Computer Science Club Celebrates Women in Tech

Wyckoff Auditorium filled with spectators last Thursday for the Computer Science Club’s Highlighting Women in Tech (WIT) event. The event was a panel hosted by Computer Science graduate student Bailey Strom- Pillar, during which she interviewed four former Seattle University alumni.


EMILY MOZZONE • THE SPECTATOR
EMILY MOZZONE • THE SPECTATOR

Strom-Pillar’s questions to the panelists highlighted what industry- wide challenges they’ve encountered as women in the workplace, and their advice for future women in technology.

The panel consisted of Ele Munjeli, an engineer at DevOps, Alexandra Gaspar, a software engineer at DoubleDown Interactive, Joanna Hatter, a software engineer at CommerceHub, and Kyleen MacGugan, a software engineer at Chef Software.

Each panelist offered their insight into their respective fields, and shared their experiences dealing with the climate of an industry of mostly male colleagues and management.

Munjeli said that in the tech industry, males are sometimes offered “more opportunity than education,” and elaborated by explaining that there isn’t a clear and equitable system for career advancement and mentorship within these fields.

“The fact that it was all men to start with, means that it’s still all men because they just pull up men. It’s hard for women to work their way up from, say, a tech support position, into an engineering position in a lot of workplaces,” Munjeli said. “A formal technical path, to bring people up through the organization, formal systems to introduce mentors, and to give them space to work together, is really important.”

MacGugan emphasized how the culture of tech education for young women affects the industry.

“A lot of people kind of assume a level of knowledge when you start working, that you have some level of knowledge in that system, but that’s not always true, especially in a culture where women and girls aren’t growing up being exposed to that knowledge,” MacGugan said. “It’s not just the culture of [the workplace], but the culture of education.”

Hatter reiterated this notion. “I didn’t realize being a ‘geeky-girl’ was strange, or being good at math and science was strange, until I walked into my first calculus class in college,” she said.

The last point the panelists made before breaking for questions from the audience was about how men and women can work together to encourage and uplift the women emerging into the industry.

“Recognize your unconscious bias. I think we all have unconscious biases, and not everybody realizes that that’s changing their perspective of people,” MacGugan said. “If you see someone who isn’t having their voice heard, amplify it.”

Strom-Pillar explained that the event was made possible by a recent synthesis of the Computer Science Club alongside the Women in Tech Club. Women in Tech is now a subcommittee of the Computer Science club, due to the constricting time requirements of students who were participating in both organizations.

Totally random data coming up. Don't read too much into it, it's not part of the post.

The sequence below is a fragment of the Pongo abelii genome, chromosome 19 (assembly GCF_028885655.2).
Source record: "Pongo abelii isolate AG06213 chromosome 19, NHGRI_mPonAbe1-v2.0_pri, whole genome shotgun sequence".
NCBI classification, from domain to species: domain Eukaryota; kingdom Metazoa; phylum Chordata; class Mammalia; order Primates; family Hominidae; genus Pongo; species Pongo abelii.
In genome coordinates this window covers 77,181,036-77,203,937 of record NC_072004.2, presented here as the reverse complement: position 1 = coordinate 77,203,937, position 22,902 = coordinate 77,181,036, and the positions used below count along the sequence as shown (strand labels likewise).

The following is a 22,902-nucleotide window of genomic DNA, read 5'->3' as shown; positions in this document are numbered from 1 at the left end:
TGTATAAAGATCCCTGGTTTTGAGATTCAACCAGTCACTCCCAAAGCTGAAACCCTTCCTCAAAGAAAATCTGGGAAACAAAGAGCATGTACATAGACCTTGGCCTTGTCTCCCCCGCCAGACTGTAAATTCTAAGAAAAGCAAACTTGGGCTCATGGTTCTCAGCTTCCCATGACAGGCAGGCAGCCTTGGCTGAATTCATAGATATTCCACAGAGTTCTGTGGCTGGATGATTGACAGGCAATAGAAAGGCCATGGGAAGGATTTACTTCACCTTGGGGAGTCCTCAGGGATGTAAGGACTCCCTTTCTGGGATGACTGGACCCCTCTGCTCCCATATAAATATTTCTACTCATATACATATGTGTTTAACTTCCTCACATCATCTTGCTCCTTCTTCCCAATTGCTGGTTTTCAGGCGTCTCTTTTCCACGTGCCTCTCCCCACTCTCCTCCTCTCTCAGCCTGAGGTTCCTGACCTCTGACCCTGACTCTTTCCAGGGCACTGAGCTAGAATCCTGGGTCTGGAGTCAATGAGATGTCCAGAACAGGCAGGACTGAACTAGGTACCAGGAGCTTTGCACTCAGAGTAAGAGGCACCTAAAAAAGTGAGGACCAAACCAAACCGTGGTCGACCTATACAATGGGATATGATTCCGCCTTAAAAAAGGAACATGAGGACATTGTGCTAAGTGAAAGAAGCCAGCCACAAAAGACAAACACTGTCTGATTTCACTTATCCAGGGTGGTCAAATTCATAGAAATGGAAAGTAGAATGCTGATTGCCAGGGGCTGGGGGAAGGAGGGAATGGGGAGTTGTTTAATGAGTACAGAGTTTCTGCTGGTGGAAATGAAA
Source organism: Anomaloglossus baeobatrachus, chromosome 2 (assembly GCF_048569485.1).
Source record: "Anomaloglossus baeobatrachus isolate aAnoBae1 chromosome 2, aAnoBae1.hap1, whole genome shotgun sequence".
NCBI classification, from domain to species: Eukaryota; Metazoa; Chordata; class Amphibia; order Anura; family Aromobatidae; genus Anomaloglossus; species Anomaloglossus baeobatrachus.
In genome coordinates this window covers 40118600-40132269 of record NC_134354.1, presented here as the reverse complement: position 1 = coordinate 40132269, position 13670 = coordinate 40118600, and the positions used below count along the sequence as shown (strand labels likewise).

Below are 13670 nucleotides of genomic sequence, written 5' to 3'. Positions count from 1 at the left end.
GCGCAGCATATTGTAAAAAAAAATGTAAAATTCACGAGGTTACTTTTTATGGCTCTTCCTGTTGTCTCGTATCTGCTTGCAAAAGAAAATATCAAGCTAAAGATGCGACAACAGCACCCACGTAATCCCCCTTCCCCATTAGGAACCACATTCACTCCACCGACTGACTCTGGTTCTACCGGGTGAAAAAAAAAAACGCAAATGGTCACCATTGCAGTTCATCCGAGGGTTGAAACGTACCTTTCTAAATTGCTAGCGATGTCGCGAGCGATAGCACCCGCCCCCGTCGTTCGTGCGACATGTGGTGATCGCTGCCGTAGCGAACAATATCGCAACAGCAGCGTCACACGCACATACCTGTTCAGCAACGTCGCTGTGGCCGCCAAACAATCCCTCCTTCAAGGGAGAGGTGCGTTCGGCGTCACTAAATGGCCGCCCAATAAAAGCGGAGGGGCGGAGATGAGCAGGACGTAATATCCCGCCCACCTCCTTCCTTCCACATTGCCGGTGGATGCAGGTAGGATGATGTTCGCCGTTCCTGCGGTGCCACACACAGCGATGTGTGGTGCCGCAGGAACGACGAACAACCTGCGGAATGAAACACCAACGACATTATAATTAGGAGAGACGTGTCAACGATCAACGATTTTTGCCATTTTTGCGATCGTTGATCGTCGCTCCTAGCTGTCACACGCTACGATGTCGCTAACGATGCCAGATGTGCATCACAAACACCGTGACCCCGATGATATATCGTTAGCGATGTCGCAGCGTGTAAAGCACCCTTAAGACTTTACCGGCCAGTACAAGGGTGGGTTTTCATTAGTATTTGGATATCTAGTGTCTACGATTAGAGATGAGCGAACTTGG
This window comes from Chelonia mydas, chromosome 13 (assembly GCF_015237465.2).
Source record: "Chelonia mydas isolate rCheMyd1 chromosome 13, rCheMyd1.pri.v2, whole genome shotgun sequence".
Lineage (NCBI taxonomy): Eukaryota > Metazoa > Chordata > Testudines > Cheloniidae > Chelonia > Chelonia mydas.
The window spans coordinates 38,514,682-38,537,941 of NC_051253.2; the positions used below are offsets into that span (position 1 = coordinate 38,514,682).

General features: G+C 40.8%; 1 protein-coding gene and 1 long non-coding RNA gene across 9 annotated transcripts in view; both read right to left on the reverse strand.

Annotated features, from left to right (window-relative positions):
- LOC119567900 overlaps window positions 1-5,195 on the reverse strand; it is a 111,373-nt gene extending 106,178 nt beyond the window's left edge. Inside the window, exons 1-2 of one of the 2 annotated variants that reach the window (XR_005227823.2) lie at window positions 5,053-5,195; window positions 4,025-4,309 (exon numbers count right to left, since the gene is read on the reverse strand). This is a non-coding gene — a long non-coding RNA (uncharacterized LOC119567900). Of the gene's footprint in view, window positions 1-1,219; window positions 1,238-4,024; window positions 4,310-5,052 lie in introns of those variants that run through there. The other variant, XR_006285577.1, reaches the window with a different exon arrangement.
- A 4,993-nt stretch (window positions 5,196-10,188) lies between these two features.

As for the idea for the event itself, Strom-Pillar accredited the Department of Computer Science and Software Engineering Chair, Dr. Roshanak Roshandel. She, along with other colleagues within the department, knew of female graduates from Seattle U who were eager to speak on behalf of their experiences as women in the tech industry.

The Women in Tech Club is accustomed to hosting single-speaker, tech-oriented talks, and Roshandel’s idea catered more to the interest of what challenges face women specifically within the workforce.

“For this panel we wanted to bring in those people that Dr. Roschandel knew, then also focus on being a woman in technology rather than ‘I’m a woman in technology, and this is what I do,’” said Strom-Pillar. “The Computer Science Club primarily brings in male speakers, and even if it’s just a female speaker talking about technology, and not her experiences specifically as a woman, it’s still diversifying the speakers. But this one would be focused on their experiences.”

Although Seattle U’s male-to- female ratio within the Computer Science department is above industry standards, that is only approximately 10 to 20 percent women within a given company.

“There’s this whole phenomenon, where if you’re in a room of people, people view the room as equal or majoritywomen,whenit’sonlyabout 30 percent,” explained Strom-Pillar, regarding how normalized the gender disparity is.

While the fight for workplace gender equality in tech is only gaining momentum, Seattle U students have the opportunity to make a difference. The Women in Tech club is looking for new members interested in computer science and creating a healthier environment for women in the tech industry. For more information, contact stromb@seattleu.edu.

“We have a few initiatives that we’re hoping to start in the next year that are both going to be for the faculty and the students,” Strom-Pillar said. “This isn’t just for the women in the department—this is for everybody.”

Maddy may be reached at
mmesa@su-spectator.com

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